When `Utbah noticed the politeness of the Prophet, he changed his offensive tone and continued, “Oh my nephew! If you desire money and wealth by preaching what you are preaching, we will collect enough for you from our own. We will make you the wealthiest of all of us. If it is chieftainship that you desire, we are ready to make you our paramount chief, so that we will never decide on a matter without you. If you desire rulership, we will make you our ruler. And if this condition that you call revelation is a jinn whose grip you cannot escape from, we are ready to call the most distinguished physicians of time to examine you, and we will spend generously till you are completely cured. For sometimes a jinn seizes hold of a victim totally till the former is exorcised.”
When `Utbah finished his impudent speech, the Prophet (peace and blessings be upon him) asked him politely, “Is that all, Abu Al-Walid?” “Yes,” he replied. “Then listen to me,” the Prophet said to him. “I will,” agreed `Utbah. Then the Prophet recited the beginning of Surat Fussilat (41).
Seeking to release an elderly captive. In his biography of the Prophet, Ibn Hisham reported that when the Muslims captured `Amr ibn Abi Sufyan ibn Harb in the Battle of Badr, it was said to Abu Sufyan, “Pay for the ransom of your son `Amr.” However, Abu Sufyan answered, “Must I lose twice! They have killed Handhalah and now I must pay for the ransom of `Amr! Let him stay with them, they can keep him as long as they wish.” Afterwards an old man called Sa`d ibn An-Nu`man of the tribe of Banu `Amr ibn `Awf departed for Makkah to perform `Umrah. In spite of the critical political conditions, especially after the Battle of Badr, Sa`d ibn An-Nu`man thought that he would not be captured in Makkah since the Quraish did not harm pilgrims. However, Abu Sufyan attacked him and held him hostage until the Muslims in Madinah released his son. Some people of the tribe of Banu `Amr ibn `Awf went to the Prophet (peace and blessings be upon him) and told him what had happened to their relative. They asked him to give them the son of Abu Sufyan to free Sa`d ibn An-Nu`man from captivity. The Prophet (peace and blessings be upon him) released the son of Abu Sufyan without a ransom and then sent him to his father who, consequently, released the old man.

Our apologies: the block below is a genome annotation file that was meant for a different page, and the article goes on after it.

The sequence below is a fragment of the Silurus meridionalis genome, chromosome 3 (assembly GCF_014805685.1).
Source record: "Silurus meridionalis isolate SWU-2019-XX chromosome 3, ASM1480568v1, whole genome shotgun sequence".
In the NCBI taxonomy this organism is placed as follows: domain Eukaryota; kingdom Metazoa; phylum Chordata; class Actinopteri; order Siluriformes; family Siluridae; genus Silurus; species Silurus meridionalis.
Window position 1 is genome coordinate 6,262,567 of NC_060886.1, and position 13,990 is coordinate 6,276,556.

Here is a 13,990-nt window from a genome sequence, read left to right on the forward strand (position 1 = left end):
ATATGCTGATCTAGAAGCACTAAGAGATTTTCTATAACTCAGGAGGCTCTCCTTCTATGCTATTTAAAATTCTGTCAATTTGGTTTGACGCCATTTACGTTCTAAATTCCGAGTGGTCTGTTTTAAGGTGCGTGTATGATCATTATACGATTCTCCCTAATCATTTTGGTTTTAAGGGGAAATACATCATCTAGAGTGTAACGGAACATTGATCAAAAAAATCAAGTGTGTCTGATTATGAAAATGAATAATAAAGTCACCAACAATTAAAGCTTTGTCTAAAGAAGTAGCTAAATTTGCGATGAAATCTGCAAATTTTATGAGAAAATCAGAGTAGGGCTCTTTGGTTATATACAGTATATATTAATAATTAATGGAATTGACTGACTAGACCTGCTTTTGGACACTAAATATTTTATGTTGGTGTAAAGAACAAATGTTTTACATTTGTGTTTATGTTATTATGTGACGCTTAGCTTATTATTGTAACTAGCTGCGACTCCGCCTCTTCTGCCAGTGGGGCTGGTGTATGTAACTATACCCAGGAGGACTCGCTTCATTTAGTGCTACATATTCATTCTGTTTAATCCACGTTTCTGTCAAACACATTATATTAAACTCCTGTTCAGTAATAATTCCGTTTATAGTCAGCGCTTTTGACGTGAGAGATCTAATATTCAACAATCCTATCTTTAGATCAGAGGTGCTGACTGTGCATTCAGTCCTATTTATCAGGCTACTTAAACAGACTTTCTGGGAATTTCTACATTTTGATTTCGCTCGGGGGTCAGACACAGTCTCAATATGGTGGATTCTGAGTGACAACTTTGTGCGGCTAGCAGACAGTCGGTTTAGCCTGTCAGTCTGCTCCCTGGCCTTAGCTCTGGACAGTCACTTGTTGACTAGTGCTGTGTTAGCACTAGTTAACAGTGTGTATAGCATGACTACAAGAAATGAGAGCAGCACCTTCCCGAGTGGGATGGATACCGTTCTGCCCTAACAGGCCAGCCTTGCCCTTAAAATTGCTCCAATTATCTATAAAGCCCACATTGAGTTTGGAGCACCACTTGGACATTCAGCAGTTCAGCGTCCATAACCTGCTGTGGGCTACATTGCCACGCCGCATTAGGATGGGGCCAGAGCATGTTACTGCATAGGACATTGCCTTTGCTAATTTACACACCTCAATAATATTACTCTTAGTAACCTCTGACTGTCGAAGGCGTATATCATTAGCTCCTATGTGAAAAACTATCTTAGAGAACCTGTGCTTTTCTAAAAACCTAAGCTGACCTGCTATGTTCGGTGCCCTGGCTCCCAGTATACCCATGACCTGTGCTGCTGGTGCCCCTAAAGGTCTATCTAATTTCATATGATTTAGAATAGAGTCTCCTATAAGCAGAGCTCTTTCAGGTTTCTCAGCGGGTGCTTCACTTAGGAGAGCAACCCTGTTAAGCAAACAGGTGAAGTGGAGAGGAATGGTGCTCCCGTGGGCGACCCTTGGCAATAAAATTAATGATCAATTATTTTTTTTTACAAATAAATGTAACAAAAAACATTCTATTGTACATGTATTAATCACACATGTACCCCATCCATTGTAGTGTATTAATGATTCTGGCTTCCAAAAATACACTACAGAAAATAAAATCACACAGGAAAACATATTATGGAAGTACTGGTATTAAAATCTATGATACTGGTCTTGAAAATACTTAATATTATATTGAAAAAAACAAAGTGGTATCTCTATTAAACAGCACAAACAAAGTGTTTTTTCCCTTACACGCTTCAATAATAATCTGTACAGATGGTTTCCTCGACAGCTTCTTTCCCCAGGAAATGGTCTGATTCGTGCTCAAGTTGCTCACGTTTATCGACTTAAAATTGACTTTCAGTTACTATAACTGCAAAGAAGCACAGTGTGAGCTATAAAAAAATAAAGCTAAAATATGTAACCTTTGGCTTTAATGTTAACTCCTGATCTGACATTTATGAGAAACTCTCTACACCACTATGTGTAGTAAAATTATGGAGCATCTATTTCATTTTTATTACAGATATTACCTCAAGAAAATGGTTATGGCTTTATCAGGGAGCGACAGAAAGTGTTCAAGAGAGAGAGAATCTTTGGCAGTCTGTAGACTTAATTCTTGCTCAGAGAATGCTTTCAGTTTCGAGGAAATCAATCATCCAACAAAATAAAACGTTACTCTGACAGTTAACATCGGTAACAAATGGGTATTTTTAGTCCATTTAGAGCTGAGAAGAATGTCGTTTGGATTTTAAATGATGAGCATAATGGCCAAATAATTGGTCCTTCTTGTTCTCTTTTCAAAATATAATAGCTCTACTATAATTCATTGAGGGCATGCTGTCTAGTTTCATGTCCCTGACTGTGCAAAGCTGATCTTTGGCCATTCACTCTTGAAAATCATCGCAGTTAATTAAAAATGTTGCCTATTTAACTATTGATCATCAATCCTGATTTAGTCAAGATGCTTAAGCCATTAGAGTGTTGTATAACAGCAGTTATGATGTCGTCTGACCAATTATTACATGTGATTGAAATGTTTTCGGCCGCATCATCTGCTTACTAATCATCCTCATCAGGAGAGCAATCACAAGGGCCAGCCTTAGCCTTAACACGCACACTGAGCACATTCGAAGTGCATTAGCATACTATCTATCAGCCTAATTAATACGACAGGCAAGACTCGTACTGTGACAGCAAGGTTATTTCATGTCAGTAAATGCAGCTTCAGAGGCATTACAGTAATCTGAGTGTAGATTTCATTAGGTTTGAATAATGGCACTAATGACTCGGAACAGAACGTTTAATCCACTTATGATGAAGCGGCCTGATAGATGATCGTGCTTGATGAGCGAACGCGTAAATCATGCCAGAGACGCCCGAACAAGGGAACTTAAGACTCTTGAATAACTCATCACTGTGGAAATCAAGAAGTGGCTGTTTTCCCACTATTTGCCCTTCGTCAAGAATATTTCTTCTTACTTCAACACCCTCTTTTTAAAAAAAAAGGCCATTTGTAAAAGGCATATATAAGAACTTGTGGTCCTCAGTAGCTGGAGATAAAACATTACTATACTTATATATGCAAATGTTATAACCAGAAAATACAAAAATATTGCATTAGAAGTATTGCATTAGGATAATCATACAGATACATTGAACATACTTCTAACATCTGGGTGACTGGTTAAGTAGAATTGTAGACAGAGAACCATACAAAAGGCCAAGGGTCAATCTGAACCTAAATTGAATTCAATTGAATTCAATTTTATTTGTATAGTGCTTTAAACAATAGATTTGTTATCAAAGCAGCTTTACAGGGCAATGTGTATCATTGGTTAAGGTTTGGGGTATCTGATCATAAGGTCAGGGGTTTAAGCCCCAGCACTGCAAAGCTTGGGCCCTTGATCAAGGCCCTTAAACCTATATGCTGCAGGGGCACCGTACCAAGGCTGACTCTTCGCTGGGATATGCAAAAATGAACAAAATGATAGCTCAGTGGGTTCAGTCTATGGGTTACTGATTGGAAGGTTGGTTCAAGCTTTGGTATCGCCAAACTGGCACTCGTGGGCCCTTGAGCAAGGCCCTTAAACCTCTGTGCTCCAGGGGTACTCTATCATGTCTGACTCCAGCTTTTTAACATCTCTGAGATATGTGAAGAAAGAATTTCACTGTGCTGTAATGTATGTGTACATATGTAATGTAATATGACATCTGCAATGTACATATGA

Treating the elderly gently. Ibn Kathir tells the following in his biography of the Prophet. When the Prophet (peace and blessings be upon him) entered Makkah in Ramadan AH 8 (January 630) and entered the Sacred Mosque, Abu Bakr brought his father, Abu Quhafah, to the Prophet to embrace Islam. When the Prophet saw him, he said to Abu Bakr, “Why didn’t you leave the old man at his house and I would’ve gone to him there?” Abu Bakr said, “You are more deserving of him coming to you than he is of you going to him.” The Prophet seated Abu Quhafah in front of him and honored him. Then he passed his hand on Abu Quhafah’s chest and asked him to embrace Islam and Abu Quhafah did. The Prophet, noticing that Abu Quhafah’s hair was white, directed that his hair be dyed.
These are just few examples of the Prophet’s gentleness, mercy, and respect towards the elderly. These examples, and many others, translate the sublime Islamic code of ethics for treating the elderly and provide Muslims, generation after generation, with a practical model that they should follow. Such care for the elderly is in line with the Islamic principle of the dignity of the human being and with the spirit of solidarity and mercy that pervades the Muslim society.
Taken with slight editorial modifications from www.onislam.net.
Muhammad Mus`ad Yaqut is an Egyptian preacher and researcher. He prepares and presents programs on the Egyptian TV and other Arab satellite channels. He is a member of the Afro-Asian Writers’ Association.